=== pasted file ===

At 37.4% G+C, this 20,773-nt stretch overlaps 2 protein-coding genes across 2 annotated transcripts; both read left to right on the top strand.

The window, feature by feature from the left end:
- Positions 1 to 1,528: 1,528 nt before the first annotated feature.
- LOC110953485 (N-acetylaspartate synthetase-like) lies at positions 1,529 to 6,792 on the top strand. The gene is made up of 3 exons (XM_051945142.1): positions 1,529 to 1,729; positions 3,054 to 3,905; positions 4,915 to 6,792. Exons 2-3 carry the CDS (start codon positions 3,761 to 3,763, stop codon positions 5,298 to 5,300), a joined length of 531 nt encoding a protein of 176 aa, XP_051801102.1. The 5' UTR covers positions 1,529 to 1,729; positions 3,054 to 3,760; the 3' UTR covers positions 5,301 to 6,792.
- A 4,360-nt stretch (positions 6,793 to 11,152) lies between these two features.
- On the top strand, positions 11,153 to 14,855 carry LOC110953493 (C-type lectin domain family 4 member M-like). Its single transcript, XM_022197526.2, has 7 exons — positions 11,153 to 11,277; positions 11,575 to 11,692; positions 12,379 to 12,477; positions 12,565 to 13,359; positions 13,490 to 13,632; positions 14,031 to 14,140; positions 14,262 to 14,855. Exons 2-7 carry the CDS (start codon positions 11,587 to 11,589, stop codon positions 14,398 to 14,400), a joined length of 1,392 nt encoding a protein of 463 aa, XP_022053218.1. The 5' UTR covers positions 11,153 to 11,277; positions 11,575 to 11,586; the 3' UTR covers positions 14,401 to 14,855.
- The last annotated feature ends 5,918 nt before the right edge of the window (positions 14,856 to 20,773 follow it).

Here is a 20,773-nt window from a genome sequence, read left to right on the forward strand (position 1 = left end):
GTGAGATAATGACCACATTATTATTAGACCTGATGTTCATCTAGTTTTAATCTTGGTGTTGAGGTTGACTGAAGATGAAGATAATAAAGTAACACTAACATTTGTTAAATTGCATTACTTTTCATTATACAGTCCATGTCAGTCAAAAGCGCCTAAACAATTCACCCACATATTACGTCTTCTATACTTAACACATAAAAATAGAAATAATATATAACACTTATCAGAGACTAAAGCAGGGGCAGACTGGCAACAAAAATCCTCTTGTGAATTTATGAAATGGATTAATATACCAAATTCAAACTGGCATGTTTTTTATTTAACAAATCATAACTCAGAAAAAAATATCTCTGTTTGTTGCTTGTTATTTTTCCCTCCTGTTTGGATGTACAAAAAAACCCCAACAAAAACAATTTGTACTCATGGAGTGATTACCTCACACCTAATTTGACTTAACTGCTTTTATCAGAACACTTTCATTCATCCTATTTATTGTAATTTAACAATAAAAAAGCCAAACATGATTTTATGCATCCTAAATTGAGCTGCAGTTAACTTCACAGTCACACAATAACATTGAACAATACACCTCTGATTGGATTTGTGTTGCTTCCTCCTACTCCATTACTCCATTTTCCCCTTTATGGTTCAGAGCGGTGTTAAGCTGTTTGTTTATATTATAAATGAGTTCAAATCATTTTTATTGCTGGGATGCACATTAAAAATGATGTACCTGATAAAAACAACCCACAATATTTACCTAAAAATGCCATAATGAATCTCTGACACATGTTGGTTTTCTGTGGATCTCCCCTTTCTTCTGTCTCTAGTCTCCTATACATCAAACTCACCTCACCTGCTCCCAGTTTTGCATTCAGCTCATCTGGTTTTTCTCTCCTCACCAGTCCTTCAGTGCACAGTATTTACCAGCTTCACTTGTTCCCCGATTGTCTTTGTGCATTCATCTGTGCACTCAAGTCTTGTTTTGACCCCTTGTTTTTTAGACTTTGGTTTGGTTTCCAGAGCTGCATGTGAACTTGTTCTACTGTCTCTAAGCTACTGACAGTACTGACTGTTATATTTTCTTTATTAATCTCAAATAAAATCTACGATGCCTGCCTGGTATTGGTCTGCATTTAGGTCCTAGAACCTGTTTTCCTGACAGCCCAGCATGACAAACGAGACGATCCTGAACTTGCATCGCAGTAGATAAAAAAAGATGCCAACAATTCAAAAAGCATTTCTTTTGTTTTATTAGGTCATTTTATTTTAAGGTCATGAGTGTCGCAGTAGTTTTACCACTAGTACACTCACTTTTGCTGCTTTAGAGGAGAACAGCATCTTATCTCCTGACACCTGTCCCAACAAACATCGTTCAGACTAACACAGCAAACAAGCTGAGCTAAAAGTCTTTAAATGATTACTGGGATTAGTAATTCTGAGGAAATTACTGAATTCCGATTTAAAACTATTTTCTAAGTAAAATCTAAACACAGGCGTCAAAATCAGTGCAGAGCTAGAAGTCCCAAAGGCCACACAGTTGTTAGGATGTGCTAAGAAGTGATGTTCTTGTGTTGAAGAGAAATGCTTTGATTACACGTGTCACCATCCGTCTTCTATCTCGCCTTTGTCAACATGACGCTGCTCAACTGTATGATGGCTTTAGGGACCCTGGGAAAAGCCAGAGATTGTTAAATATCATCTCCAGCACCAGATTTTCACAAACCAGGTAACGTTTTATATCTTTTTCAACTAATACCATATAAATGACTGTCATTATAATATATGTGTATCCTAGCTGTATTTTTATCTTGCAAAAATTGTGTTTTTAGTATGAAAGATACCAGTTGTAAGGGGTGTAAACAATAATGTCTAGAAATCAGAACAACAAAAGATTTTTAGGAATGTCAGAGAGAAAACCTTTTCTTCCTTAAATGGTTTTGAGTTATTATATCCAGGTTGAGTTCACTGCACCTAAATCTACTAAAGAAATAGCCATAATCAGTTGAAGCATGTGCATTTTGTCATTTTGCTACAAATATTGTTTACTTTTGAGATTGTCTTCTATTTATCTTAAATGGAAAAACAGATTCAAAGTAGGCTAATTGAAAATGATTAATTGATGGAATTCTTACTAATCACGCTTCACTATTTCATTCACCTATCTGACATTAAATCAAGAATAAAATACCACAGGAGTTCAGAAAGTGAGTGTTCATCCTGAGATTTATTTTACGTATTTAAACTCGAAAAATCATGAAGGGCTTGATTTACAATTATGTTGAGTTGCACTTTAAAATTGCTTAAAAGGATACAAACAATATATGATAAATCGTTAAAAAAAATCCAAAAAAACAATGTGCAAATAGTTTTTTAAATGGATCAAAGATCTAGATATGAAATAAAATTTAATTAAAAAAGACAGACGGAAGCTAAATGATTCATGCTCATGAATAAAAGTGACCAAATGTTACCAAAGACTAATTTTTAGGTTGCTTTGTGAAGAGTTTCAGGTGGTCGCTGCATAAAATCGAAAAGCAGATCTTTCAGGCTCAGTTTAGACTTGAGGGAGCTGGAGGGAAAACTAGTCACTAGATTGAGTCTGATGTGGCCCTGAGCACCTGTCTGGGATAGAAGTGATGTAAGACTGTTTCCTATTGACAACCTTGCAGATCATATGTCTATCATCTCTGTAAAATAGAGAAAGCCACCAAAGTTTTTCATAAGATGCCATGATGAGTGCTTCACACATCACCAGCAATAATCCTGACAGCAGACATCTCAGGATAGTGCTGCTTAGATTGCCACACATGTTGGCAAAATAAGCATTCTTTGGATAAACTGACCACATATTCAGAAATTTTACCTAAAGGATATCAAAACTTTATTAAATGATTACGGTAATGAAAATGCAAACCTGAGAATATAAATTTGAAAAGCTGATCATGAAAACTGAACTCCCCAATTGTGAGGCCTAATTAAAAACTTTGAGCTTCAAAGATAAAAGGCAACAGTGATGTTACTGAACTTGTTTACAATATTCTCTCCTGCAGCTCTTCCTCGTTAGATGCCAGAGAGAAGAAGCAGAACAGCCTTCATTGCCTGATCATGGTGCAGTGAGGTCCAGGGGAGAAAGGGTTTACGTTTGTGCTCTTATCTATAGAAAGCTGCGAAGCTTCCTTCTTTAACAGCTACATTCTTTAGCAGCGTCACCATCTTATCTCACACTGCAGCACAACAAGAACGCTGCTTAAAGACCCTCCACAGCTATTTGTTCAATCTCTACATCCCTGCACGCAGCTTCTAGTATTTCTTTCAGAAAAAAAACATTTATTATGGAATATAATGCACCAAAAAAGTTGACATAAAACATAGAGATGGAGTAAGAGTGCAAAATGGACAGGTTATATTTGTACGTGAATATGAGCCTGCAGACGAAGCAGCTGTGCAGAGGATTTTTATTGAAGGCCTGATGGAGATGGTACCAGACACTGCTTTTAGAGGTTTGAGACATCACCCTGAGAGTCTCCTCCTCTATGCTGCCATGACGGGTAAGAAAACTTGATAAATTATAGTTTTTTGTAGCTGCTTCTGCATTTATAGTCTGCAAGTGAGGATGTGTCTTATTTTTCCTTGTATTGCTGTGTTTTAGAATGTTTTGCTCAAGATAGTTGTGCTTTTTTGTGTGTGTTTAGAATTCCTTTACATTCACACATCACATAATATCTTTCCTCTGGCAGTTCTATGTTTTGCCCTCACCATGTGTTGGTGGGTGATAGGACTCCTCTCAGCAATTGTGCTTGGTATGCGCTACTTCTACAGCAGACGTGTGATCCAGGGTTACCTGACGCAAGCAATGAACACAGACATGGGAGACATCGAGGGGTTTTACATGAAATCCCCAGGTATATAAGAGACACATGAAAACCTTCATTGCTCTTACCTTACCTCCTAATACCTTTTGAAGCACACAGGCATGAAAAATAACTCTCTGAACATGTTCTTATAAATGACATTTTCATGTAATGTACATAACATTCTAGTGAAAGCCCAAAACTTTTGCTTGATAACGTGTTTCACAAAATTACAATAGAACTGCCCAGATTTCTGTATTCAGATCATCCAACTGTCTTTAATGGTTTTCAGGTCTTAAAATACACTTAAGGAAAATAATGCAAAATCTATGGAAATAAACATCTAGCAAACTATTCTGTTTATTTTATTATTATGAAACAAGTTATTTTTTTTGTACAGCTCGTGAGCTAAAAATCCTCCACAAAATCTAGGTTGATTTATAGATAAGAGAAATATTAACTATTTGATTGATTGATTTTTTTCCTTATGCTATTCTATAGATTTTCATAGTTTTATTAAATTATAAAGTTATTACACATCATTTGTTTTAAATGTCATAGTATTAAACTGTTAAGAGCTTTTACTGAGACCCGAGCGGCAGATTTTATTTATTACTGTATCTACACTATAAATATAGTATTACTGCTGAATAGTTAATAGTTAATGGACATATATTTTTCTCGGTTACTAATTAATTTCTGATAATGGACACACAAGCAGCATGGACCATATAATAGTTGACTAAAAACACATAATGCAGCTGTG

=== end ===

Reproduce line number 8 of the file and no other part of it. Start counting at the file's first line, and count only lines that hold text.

Here is a 20,773-nt window from a genome sequence, read left to right on the forward strand (position 1 = left end):